Another problematic area of the report deals with Glendale’s reluctance to and lack of tracking of employee time spent in preparation and execution of the Super Bowl. Glendale says, “Preparations and planning for Super Bowl XLIX began in August 2013 with the assignment of two project managers and a team of approximately 20 employees representing multiple disciplines over 12 departments. All participating members of the planning team took on the responsibility in addition to their regular duties. Planning activities included participation in the following activities: internal core team meetings/communications, budget development, regional public safety planning, Host Committee briefings, stakeholder engagement, transportation planning, NFL production team, vendor engagement and media interviews (Page 12).” This team consisted of primarily salaried employees (paid an annual wage and benefits no matter the number of hours worked) and included:
• Economic Development Officer Jean Moreno
• Development Services Director Sam McAllen
• Police Commander Richard Bradshaw
• Interim Public Works Director Cathy Colbath
• Building Safety Manager Justine Cornelius
• Assistant Fire Chief Chris DeChant
• Transportation Systems Manager Trevor Ebersole,
• Airport Administrator Walter Fix
• Planning Director Jon Froke
• Fire Inspector II Anthony Gavalyas
• Senior Marketing & Communications Manager Joe Hengenmuehler
• Licensing & Taxpayer Analyst Tammy Hicks
• Fire Marshall Charles Jenkins
• Assistant Police Chief Matt Lively
• Assistant Planning Director Tabitha Perry
• CVB Manager Lorraine Pino
• Economic Development Administrator Kristen Stephenson
• Intergovernmental Programs Director Brent Stoddard
• Communications Director Julie Watters

I can see it now. When one of these people had to meet regarding the Super Bowl, they designated an associate to be in charge of their regular duties. Their responsibilities transferred to someone else who had to pick up the slack. These are valuable employees whose time was taken away from administering their departments and providing service to every Glendale resident. How much time was diverted from providing service to you, me, all of us? 1,000 hours, 2,000 hours? Glendale may consider it inconsequential to track their time but we, the taxpayers of Glendale, would like to know how many hours and the value of their time was diverted as a result of the Super Bowl. It is a true cost that must be accounted for.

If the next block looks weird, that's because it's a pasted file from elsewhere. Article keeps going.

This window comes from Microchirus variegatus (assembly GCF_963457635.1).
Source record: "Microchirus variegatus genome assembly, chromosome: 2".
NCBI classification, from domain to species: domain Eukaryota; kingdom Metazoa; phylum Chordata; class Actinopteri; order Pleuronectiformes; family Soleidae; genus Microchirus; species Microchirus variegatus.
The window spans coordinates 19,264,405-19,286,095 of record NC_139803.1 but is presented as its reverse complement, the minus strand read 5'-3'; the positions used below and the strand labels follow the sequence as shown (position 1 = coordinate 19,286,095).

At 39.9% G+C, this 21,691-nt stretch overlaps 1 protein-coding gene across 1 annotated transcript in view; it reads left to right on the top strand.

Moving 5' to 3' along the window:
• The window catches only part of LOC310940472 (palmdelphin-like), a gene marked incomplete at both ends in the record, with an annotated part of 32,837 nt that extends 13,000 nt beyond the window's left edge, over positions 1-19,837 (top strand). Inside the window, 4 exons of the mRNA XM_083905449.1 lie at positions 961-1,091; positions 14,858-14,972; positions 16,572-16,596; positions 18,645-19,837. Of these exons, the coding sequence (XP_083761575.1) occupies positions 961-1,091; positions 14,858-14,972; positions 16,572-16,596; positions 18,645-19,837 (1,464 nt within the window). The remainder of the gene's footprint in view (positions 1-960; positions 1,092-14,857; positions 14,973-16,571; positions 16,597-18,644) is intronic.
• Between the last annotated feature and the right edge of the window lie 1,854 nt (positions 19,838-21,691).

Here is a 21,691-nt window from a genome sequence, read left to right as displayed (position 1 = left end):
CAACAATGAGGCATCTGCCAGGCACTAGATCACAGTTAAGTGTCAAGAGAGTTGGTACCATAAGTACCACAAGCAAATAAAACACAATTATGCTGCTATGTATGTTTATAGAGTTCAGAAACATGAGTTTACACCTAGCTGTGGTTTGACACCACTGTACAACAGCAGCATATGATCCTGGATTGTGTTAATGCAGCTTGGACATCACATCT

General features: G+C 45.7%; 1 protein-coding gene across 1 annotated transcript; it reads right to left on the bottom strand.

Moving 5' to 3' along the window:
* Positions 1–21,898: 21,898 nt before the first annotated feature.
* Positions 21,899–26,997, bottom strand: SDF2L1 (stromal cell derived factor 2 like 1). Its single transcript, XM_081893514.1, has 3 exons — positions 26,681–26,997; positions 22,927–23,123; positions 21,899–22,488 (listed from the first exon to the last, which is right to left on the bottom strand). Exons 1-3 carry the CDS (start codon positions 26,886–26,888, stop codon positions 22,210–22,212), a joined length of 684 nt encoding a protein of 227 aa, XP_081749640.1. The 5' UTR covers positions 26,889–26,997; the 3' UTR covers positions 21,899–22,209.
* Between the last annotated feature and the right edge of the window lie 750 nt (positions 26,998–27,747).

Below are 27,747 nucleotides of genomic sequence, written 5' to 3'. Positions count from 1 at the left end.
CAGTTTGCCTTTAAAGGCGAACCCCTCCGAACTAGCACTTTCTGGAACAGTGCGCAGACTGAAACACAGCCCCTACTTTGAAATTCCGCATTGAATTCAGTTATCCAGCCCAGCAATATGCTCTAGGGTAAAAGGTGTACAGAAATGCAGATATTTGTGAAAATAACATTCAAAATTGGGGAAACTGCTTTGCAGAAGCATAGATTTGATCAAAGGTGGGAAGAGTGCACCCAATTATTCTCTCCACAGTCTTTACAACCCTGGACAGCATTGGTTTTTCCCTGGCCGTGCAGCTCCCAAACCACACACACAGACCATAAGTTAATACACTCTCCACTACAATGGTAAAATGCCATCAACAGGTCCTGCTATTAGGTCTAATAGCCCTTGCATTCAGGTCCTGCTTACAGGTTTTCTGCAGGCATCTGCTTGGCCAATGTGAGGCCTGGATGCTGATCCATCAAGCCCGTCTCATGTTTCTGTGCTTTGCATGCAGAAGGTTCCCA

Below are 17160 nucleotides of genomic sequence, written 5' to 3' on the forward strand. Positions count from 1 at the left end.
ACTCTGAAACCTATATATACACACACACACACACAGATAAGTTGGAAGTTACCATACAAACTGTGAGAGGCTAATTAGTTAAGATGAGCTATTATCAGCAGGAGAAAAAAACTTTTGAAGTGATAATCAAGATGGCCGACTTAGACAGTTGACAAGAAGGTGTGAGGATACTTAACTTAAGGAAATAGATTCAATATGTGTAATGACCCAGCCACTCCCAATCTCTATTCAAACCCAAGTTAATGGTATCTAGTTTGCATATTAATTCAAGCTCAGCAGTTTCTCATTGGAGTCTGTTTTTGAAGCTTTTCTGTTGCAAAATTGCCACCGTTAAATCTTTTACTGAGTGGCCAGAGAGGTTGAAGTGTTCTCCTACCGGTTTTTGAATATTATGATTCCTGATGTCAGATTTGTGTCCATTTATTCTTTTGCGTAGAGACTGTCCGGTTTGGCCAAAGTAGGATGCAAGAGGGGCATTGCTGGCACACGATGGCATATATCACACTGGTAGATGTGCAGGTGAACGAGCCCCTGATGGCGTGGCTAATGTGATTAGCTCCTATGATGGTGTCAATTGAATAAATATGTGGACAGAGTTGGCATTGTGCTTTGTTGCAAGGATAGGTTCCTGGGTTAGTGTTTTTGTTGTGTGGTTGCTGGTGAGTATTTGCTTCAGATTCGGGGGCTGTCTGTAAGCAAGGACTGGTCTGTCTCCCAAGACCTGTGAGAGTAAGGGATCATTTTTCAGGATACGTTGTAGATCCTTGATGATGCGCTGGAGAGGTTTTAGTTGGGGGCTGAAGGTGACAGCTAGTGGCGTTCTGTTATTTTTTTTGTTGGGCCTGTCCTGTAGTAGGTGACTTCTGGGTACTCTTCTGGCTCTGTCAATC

Add the cost of non-salaried employees (paid wages and benefits for a 40 hour work week) who were tasked with carrying out the plans of this committee. It constitutes a direct transference of service time belonging to Glendale residents and diverted to support the Super Bowl.

Glendale’s rationale for its failure to track employee time and consequently the value of that time as a direct cost occurrence is, “In conclusion, the determination was made that the task of serving as the host city for the Super Bowl was a service being provided as a result of Council direction (Page 13).” On the face of it, that is one of the most illogical statements ever. Glendale goes on to say, “More importantly, requiring employees to track time would not be an effective or efficient use of scarce resources and there was no monetary gain that could be accomplished by doing so (Page 13).” Really? True, no monetary gain would be achieved but thousands of employee hours at real cost as well as service delivery avoidance to Glendale residents should be accounted for. It is a true cost to the taxpayers of Glendale that to date has remained hidden.

Glendale goes on to say, “Setting aside cost avoidance, after accounting for Glendale’s direct costs and direct fee-based revenue, the result was a negative net financial impact of $578,965. It is important to note that this does not account for any costs associated with pre-planning activities (Page 2, executive summary).” If the costs of employee time were recognized in this report it is expected that the true cost, rather than the $578,965 acknowledged would double to over a million dollars.

It is to be expected that Glendale would put as much positive spin on its hosting costs as possible and goes to great lengths to point out that Glendale does not have enough hotel rooms or venues to gain financially as well as offset it costs to host a Super Bowl. The overarching issue remains that Glendale experiences a financial loss in hosting the Super Bowl. Until that is remedied Glendale should not be in the Super Bowl hosting business.

© Joyce Clark, 2015